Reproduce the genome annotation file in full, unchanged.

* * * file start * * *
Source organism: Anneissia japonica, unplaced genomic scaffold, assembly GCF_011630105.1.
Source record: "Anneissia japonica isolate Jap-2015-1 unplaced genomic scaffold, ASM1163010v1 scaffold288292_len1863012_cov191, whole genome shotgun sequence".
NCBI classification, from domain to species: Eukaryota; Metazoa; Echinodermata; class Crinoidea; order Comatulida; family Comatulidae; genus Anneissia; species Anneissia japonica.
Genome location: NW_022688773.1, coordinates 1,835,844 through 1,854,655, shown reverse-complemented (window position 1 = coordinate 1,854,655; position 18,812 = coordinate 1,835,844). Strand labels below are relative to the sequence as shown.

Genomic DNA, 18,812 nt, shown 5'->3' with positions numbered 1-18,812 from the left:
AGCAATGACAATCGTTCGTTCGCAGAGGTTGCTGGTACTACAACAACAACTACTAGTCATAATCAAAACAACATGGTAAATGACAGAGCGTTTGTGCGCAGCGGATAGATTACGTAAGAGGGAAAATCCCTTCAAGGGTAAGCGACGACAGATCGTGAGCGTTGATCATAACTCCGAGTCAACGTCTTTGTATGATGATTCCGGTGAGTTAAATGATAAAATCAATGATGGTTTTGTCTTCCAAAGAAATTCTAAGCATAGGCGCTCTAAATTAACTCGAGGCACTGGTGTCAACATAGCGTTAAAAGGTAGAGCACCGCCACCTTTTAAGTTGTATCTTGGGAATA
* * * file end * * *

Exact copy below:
Source organism: Anneissia japonica, unplaced genomic scaffold, assembly GCF_011630105.1.
Source record: "Anneissia japonica isolate Jap-2015-1 unplaced genomic scaffold, ASM1163010v1 scaffold288292_len1863012_cov191, whole genome shotgun sequence".
NCBI classification, from domain to species: Eukaryota; Metazoa; Echinodermata; class Crinoidea; order Comatulida; family Comatulidae; genus Anneissia; species Anneissia japonica.
Genome location: NW_022688773.1, coordinates 1,835,844 through 1,854,655, shown reverse-complemented (window position 1 = coordinate 1,854,655; position 18,812 = coordinate 1,835,844). Strand labels below are relative to the sequence as shown.

Genomic DNA, 18,812 nt, shown 5'->3' with positions numbered 1-18,812 from the left:
AGCAATGACAATCGTTCGTTCGCAGAGGTTGCTGGTACTACAACAACAACTACTAGTCATAATCAAAACAACATGGTAAATGACAGAGCGTTTGTGCGCAGCGGATAGATTACGTAAGAGGGAAAATCCCTTCAAGGGTAAGCGACGACAGATCGTGAGCGTTGATCATAACTCCGAGTCAACGTCTTTGTATGATGATTCCGGTGAGTTAAATGATAAAATCAATGATGGTTTTGTCTTCCAAAGAAATTCTAAGCATAGGCGCTCTAAATTAACTCGAGGCACTGGTGTCAACATAGCGTTAAAAGGTAGAGCACCGCCACCTTTTAAGTTGTATCTTGGGAATA